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AstraZeneca agrees potential $6bn oncology collaboration with Daiichi Sankyo




AstraZeneca has entered into an oncology collaboration with Japanese pharma company Daiichi Sankyo that could add up to a potential $6billion.

The deal surrounds an antibody drug conjugate, DS-1062, which AstraZeneca believes could redefine treatments in lung, breast and multiple other cancers.

Pascal Soriot, chief executive officer of AstraZeneca
Pascal Soriot, chief executive officer of AstraZeneca

The Cambridge-based biopharmaceutical company will pay Daiichi Sankyo an upfront payment of $1bn in staged payments - $350m upon completion, with $325m after 12 months and $325m after 24 months from the effective date of the agreement.

It will pay additional conditional amounts of up to $1bn for the successful achievement of regulatory approvals and up to $4bn for sales-related milestones.

DS-1062 is currently being developed for the treatment of multiple tumours that commonly express the TROP2 (trophoblast cell-surface antigen 2) glycoprotein.

TROP2 is overexpressed in the majority of non-small cell lung cancers and breast cancers, which are a strategic focus for AstraZeneca.

Pascal Soriot, AstraZeneca’s CEO, said: “We see significant potential in this antibody drug conjugate in lung as well as in breast and other cancers that commonly express TROP2.

“We are delighted to enter this new collaboration with Daiichi Sankyo and to build on the successful launch of Enhertu to further expand our pipeline and leadership in oncology. We now have six potential blockbusters in oncology with more to come in our early and late pipelines.”

Using Daiichi Sankyo’s proprietary DXd ADC (antibody drug conjugate) technology, the aim is for DS-1062 to deliver chemotherapy selectively to cancer cells and reduce systemic exposure.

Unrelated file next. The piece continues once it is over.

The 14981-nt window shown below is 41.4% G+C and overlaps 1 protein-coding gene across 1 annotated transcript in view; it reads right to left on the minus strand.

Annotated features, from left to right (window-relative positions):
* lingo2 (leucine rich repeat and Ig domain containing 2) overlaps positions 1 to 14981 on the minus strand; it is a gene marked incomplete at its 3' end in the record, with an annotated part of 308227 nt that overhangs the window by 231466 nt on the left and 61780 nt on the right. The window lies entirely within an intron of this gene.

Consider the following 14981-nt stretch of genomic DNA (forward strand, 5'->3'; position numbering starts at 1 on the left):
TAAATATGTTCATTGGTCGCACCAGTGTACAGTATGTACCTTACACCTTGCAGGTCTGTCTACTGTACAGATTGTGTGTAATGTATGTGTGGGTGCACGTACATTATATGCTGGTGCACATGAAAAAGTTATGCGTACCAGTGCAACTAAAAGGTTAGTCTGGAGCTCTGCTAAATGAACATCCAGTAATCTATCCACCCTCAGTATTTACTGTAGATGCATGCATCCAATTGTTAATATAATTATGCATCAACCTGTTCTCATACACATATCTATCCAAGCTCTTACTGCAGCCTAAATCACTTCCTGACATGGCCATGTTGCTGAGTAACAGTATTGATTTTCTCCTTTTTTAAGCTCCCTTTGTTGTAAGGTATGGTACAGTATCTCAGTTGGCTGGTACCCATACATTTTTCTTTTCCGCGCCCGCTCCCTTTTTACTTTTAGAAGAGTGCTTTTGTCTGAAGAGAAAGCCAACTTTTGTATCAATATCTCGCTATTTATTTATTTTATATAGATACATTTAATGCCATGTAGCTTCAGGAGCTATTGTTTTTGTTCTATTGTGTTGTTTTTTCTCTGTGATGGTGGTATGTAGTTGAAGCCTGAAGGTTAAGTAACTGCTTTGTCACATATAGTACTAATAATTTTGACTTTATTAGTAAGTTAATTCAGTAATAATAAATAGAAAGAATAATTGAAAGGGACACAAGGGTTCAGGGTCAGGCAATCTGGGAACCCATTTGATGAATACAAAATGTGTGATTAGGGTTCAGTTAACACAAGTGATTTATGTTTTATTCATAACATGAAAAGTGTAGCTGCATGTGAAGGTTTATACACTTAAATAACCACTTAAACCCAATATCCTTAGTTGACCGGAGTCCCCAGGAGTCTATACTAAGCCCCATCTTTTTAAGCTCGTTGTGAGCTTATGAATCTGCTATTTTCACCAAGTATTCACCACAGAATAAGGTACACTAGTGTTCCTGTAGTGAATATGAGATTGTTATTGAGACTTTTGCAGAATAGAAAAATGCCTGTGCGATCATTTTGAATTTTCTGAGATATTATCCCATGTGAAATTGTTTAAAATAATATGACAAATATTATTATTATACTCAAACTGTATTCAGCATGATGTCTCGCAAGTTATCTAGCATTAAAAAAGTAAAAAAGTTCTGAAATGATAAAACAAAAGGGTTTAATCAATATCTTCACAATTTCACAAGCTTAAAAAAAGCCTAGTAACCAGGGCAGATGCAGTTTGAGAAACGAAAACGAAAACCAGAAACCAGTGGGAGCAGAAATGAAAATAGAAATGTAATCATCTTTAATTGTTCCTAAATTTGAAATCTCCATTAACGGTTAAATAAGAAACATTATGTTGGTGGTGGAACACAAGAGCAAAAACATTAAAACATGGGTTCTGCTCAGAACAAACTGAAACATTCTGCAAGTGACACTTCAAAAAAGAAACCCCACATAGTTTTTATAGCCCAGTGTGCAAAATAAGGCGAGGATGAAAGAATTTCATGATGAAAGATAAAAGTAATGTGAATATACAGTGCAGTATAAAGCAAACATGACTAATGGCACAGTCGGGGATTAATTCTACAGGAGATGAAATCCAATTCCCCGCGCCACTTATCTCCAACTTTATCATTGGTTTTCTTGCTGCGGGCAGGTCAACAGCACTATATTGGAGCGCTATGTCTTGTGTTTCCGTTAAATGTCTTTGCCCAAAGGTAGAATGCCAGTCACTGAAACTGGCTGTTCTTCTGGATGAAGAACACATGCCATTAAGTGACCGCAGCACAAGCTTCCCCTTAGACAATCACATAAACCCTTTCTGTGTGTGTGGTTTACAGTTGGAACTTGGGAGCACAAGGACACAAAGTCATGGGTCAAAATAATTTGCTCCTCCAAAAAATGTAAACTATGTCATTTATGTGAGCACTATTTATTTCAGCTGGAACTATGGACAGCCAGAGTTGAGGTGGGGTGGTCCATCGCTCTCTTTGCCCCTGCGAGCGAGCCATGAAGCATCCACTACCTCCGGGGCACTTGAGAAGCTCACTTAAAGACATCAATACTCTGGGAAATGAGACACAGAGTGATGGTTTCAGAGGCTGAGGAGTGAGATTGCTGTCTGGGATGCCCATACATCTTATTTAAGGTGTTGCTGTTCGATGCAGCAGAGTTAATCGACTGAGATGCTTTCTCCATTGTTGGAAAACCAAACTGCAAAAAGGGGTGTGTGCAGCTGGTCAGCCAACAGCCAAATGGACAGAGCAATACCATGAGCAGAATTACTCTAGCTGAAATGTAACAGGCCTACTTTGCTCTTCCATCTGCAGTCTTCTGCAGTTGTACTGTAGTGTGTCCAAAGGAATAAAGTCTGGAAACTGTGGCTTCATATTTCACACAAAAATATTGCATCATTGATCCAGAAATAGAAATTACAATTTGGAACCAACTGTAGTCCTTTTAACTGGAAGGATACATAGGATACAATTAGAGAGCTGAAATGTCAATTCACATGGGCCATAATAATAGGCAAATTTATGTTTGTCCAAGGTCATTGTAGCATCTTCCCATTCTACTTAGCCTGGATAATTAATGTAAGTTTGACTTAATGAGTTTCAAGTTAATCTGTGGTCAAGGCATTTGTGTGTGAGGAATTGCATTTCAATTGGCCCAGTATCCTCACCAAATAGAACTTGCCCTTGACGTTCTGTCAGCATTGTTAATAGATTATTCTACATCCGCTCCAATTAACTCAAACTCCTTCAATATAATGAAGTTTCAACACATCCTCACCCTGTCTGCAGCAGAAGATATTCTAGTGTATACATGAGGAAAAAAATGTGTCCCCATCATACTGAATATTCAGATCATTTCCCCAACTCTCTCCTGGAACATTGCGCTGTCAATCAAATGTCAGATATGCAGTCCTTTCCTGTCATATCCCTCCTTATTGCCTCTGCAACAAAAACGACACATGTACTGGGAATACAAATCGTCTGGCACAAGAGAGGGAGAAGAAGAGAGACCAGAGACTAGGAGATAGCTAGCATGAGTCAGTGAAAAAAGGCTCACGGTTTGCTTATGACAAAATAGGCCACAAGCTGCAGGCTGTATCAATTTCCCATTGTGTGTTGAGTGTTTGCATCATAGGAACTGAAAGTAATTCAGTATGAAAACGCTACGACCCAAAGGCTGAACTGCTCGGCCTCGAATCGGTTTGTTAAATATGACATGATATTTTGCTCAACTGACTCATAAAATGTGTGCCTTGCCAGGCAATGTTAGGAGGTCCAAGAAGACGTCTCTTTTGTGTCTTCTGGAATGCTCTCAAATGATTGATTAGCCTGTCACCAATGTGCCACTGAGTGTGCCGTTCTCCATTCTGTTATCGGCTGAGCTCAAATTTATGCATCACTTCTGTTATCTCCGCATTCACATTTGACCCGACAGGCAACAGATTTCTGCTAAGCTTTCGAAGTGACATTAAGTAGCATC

Sunao Manabe, representative director, president and CEO of Daiichi Sankyo, said: “DS-1062, one of our lead DXd ADCs that will form a pillar of our next mid-term business plan, has the potential to become a best-in-class TROP2 ADC in multiple tumours, including lung and breast cancers.

“This new strategic collaboration with AstraZeneca, a company with extensive experience and significant expertise in the global oncology business, will enable us to deliver DS-1062 to more patients around the world as quickly as possible. As we have done with Enhertu, we will jointly design and implement strategies to maximise the value of DS-1062.”

The companies will jointly develop and commercialise DS-1062 worldwide, except in Japan where Daiichi Sankyo will maintain exclusive rights.

DS-1062 is a new medicine, yet to be approved for any indication, and safety and efficacy have not been established.

It is a humanised anti-TROP2 monoclonal antibody attached to a topoisomerase I inhibitor payload by a tetrapeptide-based linker.

Meanwhile, there have been a number of drug approvals for AstraZeneca:

  • Its Breztri Aerosphere (budesonide/glycopyrrolate/formoterol fumarate) has been approved in the US for the maintenance treatment of patients with chronic obstructive pulmonary disease (COPD).
  • Imfinzi (durvalumab) has been recommended for marketing authorisation in the EU for the 1st-line treatment of adults with extensive-stage small cell lung cancer in combination with a choice of chemotherapies, etoposide plus either carboplatin or cisplatin.
  • Calquence (acalabrutinib) has been recommended for marketing authorisation in the EU for the treatment of adult patients with chronic lymphocytic leukaemia, the most common type of leukaemia in adults.

AstraZeneca has also reported high level results from a phase III trial of Farxiga, which showed it significantly reduced the worsening of renal function or risk of death in patients with chronic kidney disease with and without type-2 diabetes.

AstraZeneca is sponsoring Researcher of the Year at the Cambridge Independent Science and Technology Awards 2020. Entry is open online now.

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